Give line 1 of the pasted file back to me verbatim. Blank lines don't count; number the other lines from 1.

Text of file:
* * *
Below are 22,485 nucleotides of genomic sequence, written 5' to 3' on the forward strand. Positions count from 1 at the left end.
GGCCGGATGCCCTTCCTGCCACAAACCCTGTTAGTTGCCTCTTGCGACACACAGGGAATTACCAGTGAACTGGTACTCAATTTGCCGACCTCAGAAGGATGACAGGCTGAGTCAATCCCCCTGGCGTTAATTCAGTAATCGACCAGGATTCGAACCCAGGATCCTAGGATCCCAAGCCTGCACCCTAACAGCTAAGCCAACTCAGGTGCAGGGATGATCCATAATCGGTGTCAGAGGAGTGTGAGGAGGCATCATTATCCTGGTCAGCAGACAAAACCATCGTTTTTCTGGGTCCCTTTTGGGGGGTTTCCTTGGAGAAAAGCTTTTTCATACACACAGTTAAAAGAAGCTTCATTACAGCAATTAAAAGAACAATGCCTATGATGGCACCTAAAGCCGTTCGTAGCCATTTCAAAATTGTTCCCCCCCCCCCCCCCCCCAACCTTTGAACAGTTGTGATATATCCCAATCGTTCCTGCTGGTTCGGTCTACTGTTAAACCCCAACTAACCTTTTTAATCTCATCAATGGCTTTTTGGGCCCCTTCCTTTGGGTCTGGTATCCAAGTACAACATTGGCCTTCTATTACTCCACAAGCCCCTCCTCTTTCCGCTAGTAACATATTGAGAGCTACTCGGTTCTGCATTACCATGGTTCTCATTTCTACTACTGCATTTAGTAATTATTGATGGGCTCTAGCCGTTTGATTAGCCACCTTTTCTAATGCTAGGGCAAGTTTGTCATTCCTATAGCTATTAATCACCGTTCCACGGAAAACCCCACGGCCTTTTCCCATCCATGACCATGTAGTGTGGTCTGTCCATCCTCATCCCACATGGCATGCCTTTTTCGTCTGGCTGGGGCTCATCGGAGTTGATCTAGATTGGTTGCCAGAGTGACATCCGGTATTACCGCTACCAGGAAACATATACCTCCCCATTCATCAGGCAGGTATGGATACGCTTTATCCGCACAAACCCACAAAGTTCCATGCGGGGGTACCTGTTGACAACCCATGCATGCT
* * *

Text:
Below are 22,485 nucleotides of genomic sequence, written 5' to 3' on the forward strand. Positions count from 1 at the left end.